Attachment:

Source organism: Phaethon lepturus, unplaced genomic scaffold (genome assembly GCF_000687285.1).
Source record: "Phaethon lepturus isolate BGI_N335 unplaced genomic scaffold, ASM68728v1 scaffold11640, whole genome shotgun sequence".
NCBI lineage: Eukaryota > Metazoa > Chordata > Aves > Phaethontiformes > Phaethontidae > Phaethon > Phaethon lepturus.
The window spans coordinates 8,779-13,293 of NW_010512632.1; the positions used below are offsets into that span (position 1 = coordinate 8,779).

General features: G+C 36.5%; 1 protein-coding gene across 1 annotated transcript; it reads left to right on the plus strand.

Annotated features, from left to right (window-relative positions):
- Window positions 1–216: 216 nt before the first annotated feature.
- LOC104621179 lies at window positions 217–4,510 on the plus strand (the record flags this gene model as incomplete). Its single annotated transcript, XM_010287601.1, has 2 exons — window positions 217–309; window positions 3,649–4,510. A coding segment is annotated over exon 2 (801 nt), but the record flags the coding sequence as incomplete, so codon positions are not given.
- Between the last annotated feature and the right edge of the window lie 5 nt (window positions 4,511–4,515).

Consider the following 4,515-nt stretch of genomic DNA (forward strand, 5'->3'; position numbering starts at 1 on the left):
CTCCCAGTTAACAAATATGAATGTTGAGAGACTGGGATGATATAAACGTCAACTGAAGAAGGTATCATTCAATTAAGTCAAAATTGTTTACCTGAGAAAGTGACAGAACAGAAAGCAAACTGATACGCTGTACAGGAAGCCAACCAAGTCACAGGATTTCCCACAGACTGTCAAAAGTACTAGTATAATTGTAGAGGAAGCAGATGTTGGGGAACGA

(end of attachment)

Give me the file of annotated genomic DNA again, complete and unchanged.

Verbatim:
Source organism: Phaethon lepturus, unplaced genomic scaffold (genome assembly GCF_000687285.1).
Source record: "Phaethon lepturus isolate BGI_N335 unplaced genomic scaffold, ASM68728v1 scaffold11640, whole genome shotgun sequence".
NCBI lineage: Eukaryota > Metazoa > Chordata > Aves > Phaethontiformes > Phaethontidae > Phaethon > Phaethon lepturus.
The window spans coordinates 8,779-13,293 of NW_010512632.1; the positions used below are offsets into that span (position 1 = coordinate 8,779).

General features: G+C 36.5%; 1 protein-coding gene across 1 annotated transcript; it reads left to right on the plus strand.

Annotated features, from left to right (window-relative positions):
- Window positions 1–216: 216 nt before the first annotated feature.
- LOC104621179 lies at window positions 217–4,510 on the plus strand (the record flags this gene model as incomplete). Its single annotated transcript, XM_010287601.1, has 2 exons — window positions 217–309; window positions 3,649–4,510. A coding segment is annotated over exon 2 (801 nt), but the record flags the coding sequence as incomplete, so codon positions are not given.
- Between the last annotated feature and the right edge of the window lie 5 nt (window positions 4,511–4,515).

Consider the following 4,515-nt stretch of genomic DNA (forward strand, 5'->3'; position numbering starts at 1 on the left):
CTCCCAGTTAACAAATATGAATGTTGAGAGACTGGGATGATATAAACGTCAACTGAAGAAGGTATCATTCAATTAAGTCAAAATTGTTTACCTGAGAAAGTGACAGAACAGAAAGCAAACTGATACGCTGTACAGGAAGCCAACCAAGTCACAGGATTTCCCACAGACTGTCAAAAGTACTAGTATAATTGTAGAGGAAGCAGATGTTGGGGAACGA